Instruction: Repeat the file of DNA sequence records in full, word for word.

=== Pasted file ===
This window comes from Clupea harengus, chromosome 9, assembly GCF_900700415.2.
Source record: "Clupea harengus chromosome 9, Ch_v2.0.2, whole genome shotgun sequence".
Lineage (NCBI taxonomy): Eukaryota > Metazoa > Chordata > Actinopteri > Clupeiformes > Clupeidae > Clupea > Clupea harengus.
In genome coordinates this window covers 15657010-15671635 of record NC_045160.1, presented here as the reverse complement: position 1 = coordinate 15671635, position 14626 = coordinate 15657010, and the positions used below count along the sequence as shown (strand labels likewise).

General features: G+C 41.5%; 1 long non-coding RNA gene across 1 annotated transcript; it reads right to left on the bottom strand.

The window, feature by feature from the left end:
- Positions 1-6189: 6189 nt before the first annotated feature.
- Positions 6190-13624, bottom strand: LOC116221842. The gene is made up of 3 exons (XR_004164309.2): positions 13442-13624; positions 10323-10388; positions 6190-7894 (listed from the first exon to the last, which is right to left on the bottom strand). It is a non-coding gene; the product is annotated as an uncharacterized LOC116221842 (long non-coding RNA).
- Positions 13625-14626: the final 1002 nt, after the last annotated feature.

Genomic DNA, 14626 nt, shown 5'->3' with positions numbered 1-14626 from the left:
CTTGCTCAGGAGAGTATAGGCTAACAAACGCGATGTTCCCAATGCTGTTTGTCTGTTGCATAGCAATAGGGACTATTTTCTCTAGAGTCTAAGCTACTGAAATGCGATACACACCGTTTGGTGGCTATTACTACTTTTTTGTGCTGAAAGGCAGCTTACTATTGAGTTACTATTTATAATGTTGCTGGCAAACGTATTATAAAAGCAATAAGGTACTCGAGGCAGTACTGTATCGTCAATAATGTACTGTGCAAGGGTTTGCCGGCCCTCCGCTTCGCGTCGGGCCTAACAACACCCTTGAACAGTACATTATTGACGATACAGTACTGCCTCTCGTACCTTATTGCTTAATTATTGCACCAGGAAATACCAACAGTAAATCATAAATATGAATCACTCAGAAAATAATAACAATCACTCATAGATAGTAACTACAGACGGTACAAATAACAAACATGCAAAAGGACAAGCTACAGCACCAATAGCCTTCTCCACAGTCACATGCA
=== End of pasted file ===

This window comes from Clupea harengus, chromosome 9, assembly GCF_900700415.2.
Source record: "Clupea harengus chromosome 9, Ch_v2.0.2, whole genome shotgun sequence".
Lineage (NCBI taxonomy): Eukaryota > Metazoa > Chordata > Actinopteri > Clupeiformes > Clupeidae > Clupea > Clupea harengus.
In genome coordinates this window covers 15657010-15671635 of record NC_045160.1, presented here as the reverse complement: position 1 = coordinate 15671635, position 14626 = coordinate 15657010, and the positions used below count along the sequence as shown (strand labels likewise).

General features: G+C 41.5%; 1 long non-coding RNA gene across 1 annotated transcript; it reads right to left on the bottom strand.

The window, feature by feature from the left end:
- Positions 1-6189: 6189 nt before the first annotated feature.
- Positions 6190-13624, bottom strand: LOC116221842. The gene is made up of 3 exons (XR_004164309.2): positions 13442-13624; positions 10323-10388; positions 6190-7894 (listed from the first exon to the last, which is right to left on the bottom strand). It is a non-coding gene; the product is annotated as an uncharacterized LOC116221842 (long non-coding RNA).
- Positions 13625-14626: the final 1002 nt, after the last annotated feature.

Genomic DNA, 14626 nt, shown 5'->3' with positions numbered 1-14626 from the left:
CTTGCTCAGGAGAGTATAGGCTAACAAACGCGATGTTCCCAATGCTGTTTGTCTGTTGCATAGCAATAGGGACTATTTTCTCTAGAGTCTAAGCTACTGAAATGCGATACACACCGTTTGGTGGCTATTACTACTTTTTTGTGCTGAAAGGCAGCTTACTATTGAGTTACTATTTATAATGTTGCTGGCAAACGTATTATAAAAGCAATAAGGTACTCGAGGCAGTACTGTATCGTCAATAATGTACTGTGCAAGGGTTTGCCGGCCCTCCGCTTCGCGTCGGGCCTAACAACACCCTTGAACAGTACATTATTGACGATACAGTACTGCCTCTCGTACCTTATTGCTTAATTATTGCACCAGGAAATACCAACAGTAAATCATAAATATGAATCACTCAGAAAATAATAACAATCACTCATAGATAGTAACTACAGACGGTACAAATAACAAACATGCAAAAGGACAAGCTACAGCACCAATAGCCTTCTCCACAGTCACATGCA